When Rob Ford was elected Toronto’s mayor last year, mostly it was by accident: Two reasonable, qualified candidates split the moderate vote, allowing the hard-right Ford to get elected.
Ford is loud, uncouth and abusive. A conservative ideologue who denies climate science, he favors cars over public transit and rails against government while happily accepting Ottawa’s cash for his pet projects. Ford wants to privatize city services, picks nasty fights with the media when it reports on him critically, and squabbles incessantly with city council. A bit homophobic, he tried cancelling the city’s long-standing support of Pride Week that brings in huge numbers of tourists spending lots of money, and he’s fat.
Meet Canada’s Chris Christie.
Avowedly anti-green, Rob Ford wanted to abolish the city-mandated five cent charge for plastic grocery bags and believes cars are Toronto’s future.
One of his first acts was to cancel an auto tax, implemented to discourage city driving. Then, he removed many bike lanes, insisting streets are for cars and spending some $300,000 the city didn’t have to do it.
Hard on the heels of his “screw bicycles” policy, Ford scrapped a mass transit plan that his predecessor developed after years of consulting with businesses, unions, residents and civic groups. The plan called for a network of LRT lines to supplement existing tram and bus routes, and feed five subway lines. The city got buy-in from the provincial and federal governments, which agreed to fund most of the project.
But Ford didn’t want LRT, preferring a relatively short extension of a subway line that would have cost about the same as the massive “Transit City” project. While LRT would serve some 80,000 new riders every day, the subway would carry only about 15,000 – almost all living in an area that voted heavily for Ford.
Not even his most-ardent city council supporters could overlook the widespread public ridicule of his harebrained idea, voting the mayor down flat. Transit City was reinstated.
Like Gov. Christie, Ford defaults to bullying when cornered.
The Toronto Star ran a highly-critical series about the mayor and his tight-knit circle of cronies that includes Ford’s brother, a city councilor. It included documentation of campaign spending irregularities and insider contracts for city projects. Ford reacted by cutting the Star off from news: The paper’s city hall reporters stopped receiving alerts telling when Ford would appear at events, hold news conferences, and issue statements or propose new ordinances.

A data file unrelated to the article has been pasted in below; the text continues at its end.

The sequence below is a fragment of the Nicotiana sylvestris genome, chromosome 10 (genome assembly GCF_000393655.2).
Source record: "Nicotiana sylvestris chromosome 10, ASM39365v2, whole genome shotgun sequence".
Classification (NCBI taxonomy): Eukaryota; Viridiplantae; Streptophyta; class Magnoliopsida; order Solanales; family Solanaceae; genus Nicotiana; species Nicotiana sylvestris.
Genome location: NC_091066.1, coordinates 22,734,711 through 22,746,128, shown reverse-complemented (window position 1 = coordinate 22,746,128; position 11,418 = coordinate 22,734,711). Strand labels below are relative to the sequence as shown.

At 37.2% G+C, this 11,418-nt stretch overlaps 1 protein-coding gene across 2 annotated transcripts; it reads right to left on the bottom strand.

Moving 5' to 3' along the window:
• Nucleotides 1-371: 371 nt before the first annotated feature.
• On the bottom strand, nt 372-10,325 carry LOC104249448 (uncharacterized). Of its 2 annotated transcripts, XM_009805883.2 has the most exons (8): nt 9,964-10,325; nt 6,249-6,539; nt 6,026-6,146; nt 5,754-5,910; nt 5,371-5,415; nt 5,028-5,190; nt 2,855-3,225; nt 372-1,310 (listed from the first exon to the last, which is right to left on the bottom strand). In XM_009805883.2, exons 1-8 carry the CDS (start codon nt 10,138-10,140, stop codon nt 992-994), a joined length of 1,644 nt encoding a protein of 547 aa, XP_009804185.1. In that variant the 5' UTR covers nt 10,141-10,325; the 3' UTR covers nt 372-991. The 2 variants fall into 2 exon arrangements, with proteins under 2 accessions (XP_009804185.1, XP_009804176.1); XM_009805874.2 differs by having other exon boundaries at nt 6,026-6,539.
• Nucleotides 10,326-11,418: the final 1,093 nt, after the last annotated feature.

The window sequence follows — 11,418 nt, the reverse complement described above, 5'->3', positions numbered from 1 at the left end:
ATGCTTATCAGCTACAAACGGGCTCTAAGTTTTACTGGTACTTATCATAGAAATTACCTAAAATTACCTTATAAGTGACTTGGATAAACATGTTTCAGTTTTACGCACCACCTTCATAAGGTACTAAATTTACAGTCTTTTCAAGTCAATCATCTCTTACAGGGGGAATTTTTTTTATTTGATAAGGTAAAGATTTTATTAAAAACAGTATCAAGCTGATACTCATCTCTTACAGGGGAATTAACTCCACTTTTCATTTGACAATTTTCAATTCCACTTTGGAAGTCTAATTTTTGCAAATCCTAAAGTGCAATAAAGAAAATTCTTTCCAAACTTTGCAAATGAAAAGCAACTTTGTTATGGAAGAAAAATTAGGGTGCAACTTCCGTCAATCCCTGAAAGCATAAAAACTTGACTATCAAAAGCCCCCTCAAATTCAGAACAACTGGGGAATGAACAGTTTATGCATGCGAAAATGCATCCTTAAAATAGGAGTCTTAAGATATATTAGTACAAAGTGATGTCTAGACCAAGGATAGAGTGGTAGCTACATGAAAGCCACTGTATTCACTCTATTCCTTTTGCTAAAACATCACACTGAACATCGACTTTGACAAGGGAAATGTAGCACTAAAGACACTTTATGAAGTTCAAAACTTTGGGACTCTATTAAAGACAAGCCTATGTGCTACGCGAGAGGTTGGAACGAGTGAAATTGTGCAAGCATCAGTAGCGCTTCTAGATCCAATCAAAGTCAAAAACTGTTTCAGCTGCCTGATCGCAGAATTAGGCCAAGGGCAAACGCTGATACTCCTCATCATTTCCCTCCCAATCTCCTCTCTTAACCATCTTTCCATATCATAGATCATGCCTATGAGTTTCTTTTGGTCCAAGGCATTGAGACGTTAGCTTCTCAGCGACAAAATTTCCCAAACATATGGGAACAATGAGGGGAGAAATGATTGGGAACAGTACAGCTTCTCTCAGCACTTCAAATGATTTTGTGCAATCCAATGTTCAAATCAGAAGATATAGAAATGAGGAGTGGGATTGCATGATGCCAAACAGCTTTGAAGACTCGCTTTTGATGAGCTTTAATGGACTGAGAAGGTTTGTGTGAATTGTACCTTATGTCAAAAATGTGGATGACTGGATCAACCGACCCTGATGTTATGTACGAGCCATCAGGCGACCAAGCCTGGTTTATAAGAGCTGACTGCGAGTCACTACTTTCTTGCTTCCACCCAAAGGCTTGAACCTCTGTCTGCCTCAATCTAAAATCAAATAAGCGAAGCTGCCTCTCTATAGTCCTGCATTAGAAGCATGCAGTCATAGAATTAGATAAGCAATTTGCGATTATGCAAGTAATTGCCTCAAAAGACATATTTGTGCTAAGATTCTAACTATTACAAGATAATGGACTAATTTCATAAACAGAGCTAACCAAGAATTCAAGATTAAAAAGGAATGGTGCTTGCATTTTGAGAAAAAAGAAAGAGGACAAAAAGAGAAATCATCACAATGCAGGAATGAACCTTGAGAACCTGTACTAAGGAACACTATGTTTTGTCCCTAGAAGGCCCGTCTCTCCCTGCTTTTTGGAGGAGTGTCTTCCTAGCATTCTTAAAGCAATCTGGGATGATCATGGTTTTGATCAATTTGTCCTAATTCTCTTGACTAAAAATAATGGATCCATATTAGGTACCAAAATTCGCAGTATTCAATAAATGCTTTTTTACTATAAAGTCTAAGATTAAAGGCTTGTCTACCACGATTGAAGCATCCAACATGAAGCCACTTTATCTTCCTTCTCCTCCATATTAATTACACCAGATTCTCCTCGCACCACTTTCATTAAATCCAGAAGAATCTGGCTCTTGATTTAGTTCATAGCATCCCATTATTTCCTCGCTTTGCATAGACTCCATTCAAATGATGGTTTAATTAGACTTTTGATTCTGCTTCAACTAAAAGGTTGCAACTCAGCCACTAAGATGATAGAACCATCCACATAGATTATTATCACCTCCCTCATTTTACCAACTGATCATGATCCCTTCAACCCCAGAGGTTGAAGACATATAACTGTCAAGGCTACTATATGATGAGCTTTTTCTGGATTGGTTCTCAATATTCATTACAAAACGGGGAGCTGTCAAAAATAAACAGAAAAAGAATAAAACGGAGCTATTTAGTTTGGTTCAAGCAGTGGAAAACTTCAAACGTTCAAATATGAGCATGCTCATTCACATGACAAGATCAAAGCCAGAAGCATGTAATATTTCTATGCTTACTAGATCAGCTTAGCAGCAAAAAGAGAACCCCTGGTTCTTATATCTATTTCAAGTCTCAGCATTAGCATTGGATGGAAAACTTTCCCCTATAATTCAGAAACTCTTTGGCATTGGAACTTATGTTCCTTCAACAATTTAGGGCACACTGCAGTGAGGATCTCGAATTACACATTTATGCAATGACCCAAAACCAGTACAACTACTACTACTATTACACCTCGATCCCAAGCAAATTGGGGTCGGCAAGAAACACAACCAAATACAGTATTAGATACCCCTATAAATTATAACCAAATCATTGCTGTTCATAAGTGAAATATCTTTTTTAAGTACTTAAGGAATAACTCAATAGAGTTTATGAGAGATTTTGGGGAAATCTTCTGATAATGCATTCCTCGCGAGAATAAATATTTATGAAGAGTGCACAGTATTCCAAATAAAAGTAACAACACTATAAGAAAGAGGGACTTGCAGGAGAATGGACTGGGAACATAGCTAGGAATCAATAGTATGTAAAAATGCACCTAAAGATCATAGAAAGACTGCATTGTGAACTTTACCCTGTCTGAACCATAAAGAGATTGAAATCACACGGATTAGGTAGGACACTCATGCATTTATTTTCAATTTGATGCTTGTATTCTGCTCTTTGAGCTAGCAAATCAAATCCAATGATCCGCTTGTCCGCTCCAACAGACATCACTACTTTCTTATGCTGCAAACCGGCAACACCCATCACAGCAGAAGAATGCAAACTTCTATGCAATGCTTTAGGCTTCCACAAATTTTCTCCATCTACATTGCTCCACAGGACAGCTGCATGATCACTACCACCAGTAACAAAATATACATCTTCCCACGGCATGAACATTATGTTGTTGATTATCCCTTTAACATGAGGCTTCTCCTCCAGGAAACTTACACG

With the exception of The Toronto Sun – think New York Post but owned by an anti-immigrant, anti-Semitic Quebec separatist from Montreal that would support Ford if he mooned a pre-school – the media went ballistic.
The mayor’s office backed down.
But, a few weeks later, Ford chased a different Star reporter through his neighborhood because the mayor thought the journalist was "spying" on him. I can’t make this stuff up.
It’s not just reporters that Ford attacks: He went after an established, highly popular, network satire show, “This Hour Has 22 Minutes.”
During its long run, the program has targeted everyone from prime ministers and provincial premieres to activists and causes on the left and right. Often, it relies on “ambush” interviews with the mighty, who go along with the gag good-naturedly. Like SNL, its actors create characters to mock targets. One regular is Marg Delahunty, played by a wonderful comic actor named Mary Walsh. Marg is an outrageous doyen who manages to be naïve and incredulous at the same time.
One morning, Marg – in full costume and trailed by a five-person camera crew – approached Ford as he left his home. Ford swore at her and ran into his house, frantically calling 911. When police didn’t appear instantly, he phoned again and ranted at the hapless operator, calling her borderline racist and misogynist names and dropping F-bomb’s repeatedly.
Ford denied being abusive until the 911 tape was leaked. So then he insisted she didn’t know who Marge was – although she’s been on TV every week for years – and feared he was going to be attacked, ignoring that Marge was in her garish outfit, is a foot shorter and a half-ton lighter than Ford, and was with a CBC crew. When that barrier was breached, Ford’s last line of defense was that he feared for his kid’s safety – even though they were inside the house and Marge made no attempt to enter.
He never apologized, invoking the I’m-not-sorry-but-I-gotta-say-this line of, “If anyone was offended …”
Canada hasn’t been cursed by a corporate-funded and controlled tea party that plagues the US. But an ultra-conservative prime minister won a majority government thanks to Liberal Party disarray and a weak leader, and Ford was elected because neither of the two reasonable candidates would step aside to allow the other a victory.
The effect has been as crippling as in America: Ideologues are in power who want to dismantle government, shred social benefits, sell public services, cut environmental protection and govern for the benefit of the mighty.
Canada still can pull itself back from the brink of American paralysis but only if the nation realizes what’s happening to it.